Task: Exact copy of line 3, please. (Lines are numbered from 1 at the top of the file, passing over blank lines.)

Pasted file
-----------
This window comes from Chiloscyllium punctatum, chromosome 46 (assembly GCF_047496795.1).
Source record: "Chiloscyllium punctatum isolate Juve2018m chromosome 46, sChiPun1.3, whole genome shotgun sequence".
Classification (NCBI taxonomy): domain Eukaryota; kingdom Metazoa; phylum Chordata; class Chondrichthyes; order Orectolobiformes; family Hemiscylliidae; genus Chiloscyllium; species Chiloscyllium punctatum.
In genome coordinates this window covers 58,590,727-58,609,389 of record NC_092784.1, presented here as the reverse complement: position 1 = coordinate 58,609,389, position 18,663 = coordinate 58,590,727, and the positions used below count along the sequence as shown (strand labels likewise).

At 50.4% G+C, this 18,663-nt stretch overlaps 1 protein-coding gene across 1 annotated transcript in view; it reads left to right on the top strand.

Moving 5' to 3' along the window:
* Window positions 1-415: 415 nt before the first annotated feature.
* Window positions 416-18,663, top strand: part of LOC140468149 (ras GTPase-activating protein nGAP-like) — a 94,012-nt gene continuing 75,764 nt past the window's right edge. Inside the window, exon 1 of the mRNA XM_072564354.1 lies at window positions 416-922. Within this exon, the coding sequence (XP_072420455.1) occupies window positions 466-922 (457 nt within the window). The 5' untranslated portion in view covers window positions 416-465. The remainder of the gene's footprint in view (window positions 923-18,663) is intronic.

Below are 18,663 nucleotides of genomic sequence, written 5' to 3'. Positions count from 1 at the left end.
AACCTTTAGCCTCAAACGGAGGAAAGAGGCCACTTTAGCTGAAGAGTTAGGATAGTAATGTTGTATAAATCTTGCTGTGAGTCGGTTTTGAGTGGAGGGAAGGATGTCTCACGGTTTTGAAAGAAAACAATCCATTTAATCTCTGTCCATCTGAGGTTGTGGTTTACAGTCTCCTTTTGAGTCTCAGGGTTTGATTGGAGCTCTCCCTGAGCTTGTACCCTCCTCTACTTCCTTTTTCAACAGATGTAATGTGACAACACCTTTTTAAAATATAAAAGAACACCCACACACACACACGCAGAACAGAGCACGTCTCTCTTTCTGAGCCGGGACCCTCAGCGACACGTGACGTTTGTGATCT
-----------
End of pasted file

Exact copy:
Classification (NCBI taxonomy): domain Eukaryota; kingdom Metazoa; phylum Chordata; class Chondrichthyes; order Orectolobiformes; family Hemiscylliidae; genus Chiloscyllium; species Chiloscyllium punctatum.